The Disappearing Face of Historic Gyumri: Lackadaisical Monitoring Threatens 19th Century Buildings
Gyumri, the second largest city in Armenia, is known for its cultural monuments and heritage. Much of that heritage, in the form of 19th century buildings, is on the verge of disappearing.
The Kumayri Reserve-Museum, founded in 1980 with the aim of preserving the historical objects of Gyumri, listed 1,400 monuments and historic-architectural buildings within 1,000 hectares before the Spitak Earthquake in 1988. Their number has severely diminished since, now totaling 1,100 preserved buildings. This number, however, needs to be double-checked.
The Kumayri Reserve-Museum hasn’t been fully functioning since the earthquake, due to various reasons. It didn’t operate at all in 2000-2013.
In May 2014, Acting Executive Director of the Reserve-Museum Stepan Ter-Margaryan told Hetq that after reopening, they were busy with the registration of historic-architectural buildings. However, even after four years, they haven’t completed the work, mainly blaming the lack of museum staff (3 employees, including the director).
Now, the museum is busy with measuring the buildings in the historical center of Gyumri to prevent further unacceptable architectural modifications, especially during the reconstruction of the façades.
These instructions refer to the doors, windows, stone type, wooden and stone ornaments, iron gates of the buildings and so on. Stricter rules apply to 19th century structures. But, are those rules applied in reality? Does the museum staff follow up with violations?
The above three photos were taken in 2015, 2016 and October 2017, showing the same wooden door of a building in Abovyan Street, Gyumri. The first and third photos show the embroidered gate, which is missing in the second photo, taken last year.
When asked about this particular case, the Kumayri Reserve-Museum director couldn’t even find the building in their archive. "We can’t monitor all the buildings. We have no employees, and there are too many monuments," he argues. Surprisingly, this building is only a 5-minute-walk from the Gyumri Municipal Building, where the museum is located.
This indifferent attitude of the Kumayri Reserve-Museum, constantly justified by a scarcity of finances and employees, may lead to the total disappearance of 19th century buildings in Gyumri.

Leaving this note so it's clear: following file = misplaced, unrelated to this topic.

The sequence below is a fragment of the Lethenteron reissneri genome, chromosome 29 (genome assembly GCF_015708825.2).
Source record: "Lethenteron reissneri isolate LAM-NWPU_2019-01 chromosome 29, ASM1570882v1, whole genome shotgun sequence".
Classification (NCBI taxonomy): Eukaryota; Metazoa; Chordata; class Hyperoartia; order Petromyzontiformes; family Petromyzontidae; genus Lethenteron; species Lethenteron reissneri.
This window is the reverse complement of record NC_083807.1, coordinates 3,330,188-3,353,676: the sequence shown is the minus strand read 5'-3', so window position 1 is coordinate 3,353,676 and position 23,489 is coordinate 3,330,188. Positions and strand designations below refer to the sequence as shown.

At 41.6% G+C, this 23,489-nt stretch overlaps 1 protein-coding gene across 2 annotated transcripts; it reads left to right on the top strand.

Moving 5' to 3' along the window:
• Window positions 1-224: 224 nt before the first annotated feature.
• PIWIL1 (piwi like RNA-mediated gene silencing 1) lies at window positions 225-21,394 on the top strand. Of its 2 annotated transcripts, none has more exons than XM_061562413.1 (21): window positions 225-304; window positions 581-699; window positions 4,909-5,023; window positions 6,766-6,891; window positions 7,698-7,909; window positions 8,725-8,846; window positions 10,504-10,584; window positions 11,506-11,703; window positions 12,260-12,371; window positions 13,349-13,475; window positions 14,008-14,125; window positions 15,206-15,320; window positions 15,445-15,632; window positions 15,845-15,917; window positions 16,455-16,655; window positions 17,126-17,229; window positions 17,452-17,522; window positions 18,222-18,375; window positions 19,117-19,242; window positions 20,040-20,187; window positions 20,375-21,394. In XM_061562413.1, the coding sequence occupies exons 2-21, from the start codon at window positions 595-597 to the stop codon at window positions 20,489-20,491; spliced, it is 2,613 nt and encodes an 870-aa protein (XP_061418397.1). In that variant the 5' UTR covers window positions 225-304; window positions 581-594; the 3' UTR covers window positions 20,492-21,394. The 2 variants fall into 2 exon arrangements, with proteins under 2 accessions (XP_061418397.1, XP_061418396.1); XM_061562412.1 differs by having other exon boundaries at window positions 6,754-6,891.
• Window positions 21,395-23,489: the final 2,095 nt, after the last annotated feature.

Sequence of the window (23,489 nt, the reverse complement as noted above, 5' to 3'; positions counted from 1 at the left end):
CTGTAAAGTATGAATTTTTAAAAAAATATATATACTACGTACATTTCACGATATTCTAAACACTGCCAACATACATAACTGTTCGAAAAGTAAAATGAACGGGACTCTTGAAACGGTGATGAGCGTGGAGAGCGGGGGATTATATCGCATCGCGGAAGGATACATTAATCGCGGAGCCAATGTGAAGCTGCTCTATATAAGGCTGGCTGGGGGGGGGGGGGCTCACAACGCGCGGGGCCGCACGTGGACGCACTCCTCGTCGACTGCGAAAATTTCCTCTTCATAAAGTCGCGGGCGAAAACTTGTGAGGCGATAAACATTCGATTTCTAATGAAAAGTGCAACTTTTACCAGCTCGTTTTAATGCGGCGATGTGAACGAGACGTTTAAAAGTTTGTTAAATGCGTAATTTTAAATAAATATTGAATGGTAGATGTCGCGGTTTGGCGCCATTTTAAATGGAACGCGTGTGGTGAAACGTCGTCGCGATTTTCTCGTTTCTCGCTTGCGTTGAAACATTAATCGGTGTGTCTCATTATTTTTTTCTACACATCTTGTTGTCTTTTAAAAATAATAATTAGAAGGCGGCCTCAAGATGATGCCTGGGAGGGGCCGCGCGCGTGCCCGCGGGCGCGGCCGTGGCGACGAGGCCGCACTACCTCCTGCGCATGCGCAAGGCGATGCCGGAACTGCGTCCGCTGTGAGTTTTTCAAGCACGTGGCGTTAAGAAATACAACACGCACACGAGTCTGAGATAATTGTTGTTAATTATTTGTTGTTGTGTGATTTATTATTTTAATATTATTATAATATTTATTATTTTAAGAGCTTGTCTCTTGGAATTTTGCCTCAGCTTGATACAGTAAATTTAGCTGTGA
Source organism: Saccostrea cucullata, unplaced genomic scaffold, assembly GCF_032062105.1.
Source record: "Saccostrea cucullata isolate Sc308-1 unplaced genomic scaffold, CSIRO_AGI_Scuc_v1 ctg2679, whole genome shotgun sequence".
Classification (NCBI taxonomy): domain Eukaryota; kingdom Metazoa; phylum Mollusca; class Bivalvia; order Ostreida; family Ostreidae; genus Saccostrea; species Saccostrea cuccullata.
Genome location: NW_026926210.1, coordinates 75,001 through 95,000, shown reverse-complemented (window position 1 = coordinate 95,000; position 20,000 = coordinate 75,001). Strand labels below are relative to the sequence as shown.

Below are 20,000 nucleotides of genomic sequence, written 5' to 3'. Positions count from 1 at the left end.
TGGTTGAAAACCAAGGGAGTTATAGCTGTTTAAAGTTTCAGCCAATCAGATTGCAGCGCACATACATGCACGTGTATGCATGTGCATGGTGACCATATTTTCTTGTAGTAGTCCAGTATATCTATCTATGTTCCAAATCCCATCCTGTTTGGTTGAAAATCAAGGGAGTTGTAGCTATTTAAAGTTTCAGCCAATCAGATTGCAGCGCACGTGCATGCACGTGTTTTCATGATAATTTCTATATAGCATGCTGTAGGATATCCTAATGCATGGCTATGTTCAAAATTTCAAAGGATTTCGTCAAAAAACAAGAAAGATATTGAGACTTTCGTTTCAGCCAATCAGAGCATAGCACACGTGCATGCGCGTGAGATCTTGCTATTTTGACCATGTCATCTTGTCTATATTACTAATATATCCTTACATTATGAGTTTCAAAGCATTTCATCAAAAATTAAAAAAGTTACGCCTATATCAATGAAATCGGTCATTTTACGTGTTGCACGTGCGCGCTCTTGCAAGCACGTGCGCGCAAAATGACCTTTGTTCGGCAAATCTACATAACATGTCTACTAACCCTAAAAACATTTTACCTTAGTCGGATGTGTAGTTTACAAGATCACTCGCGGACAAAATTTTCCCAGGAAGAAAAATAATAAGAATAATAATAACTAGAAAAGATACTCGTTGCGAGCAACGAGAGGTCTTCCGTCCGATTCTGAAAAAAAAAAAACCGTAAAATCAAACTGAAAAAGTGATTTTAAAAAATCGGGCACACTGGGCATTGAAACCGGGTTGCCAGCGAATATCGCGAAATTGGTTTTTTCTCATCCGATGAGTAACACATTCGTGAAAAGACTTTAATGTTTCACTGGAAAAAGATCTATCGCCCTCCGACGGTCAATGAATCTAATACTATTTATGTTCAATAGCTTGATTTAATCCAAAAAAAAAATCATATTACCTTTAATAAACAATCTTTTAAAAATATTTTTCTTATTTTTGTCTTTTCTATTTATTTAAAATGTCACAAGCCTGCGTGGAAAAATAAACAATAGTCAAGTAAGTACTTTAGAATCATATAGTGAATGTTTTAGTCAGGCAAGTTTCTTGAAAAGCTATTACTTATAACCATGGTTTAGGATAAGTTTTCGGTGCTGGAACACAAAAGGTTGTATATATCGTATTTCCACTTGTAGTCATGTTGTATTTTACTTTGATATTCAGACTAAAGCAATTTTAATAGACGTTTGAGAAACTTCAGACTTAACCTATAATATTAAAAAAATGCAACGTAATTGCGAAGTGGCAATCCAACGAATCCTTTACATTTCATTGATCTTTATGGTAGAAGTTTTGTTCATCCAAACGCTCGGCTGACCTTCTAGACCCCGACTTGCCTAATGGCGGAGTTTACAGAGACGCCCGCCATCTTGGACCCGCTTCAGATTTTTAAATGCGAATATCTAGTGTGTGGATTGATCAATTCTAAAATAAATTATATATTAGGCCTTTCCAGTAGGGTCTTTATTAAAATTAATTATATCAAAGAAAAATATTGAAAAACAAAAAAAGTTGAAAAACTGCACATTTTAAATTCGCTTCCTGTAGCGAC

During the Soviet era, there was a so-called "automated snack bar" at 33 Abovyan Street. Gyumri resident Vahan Petrosyan recalls those years. He tells Hetq that the snack bar got its name because of a machine, very rare for those years, that supplied sandwiches for 20 or 50 tokens. He says it was later turned into a bookstore of Russian literature, and that it closed after the 1988 Spitak Earthquake.
After the earthquake, the current owner bought the building, privatized and partly restored it, and locked the doors. The building was once adorned with wooden ornaments. Many of them, affixed to the old snack bar section of the building, have disappeared. Ornaments adorning the adjacent pharmacy, amazingly, remain.
"People removed them and burned them during the dark and cold years (beginning of the 1990s)," says Vahan Petrosyan, "They didn’t touch the upper part of the windows, since it required using a ladder. The pharmacy was not damaged because it had an owner and it didn’t stop working even for a minute, while the owners of this building are not in Armenia.”
The history of the Gyumri-Alexandropol period is presented to generations and tourists through the buildings preserved in the purview area of the Kumayri Reserve-Museum. However, there is a risk of losing the historical buildings in Gyumri step by step, if this attitude continues.
Old-timers will remember that once there were buildings of the 19th century in the area, destroyed by vandals of the 21st century.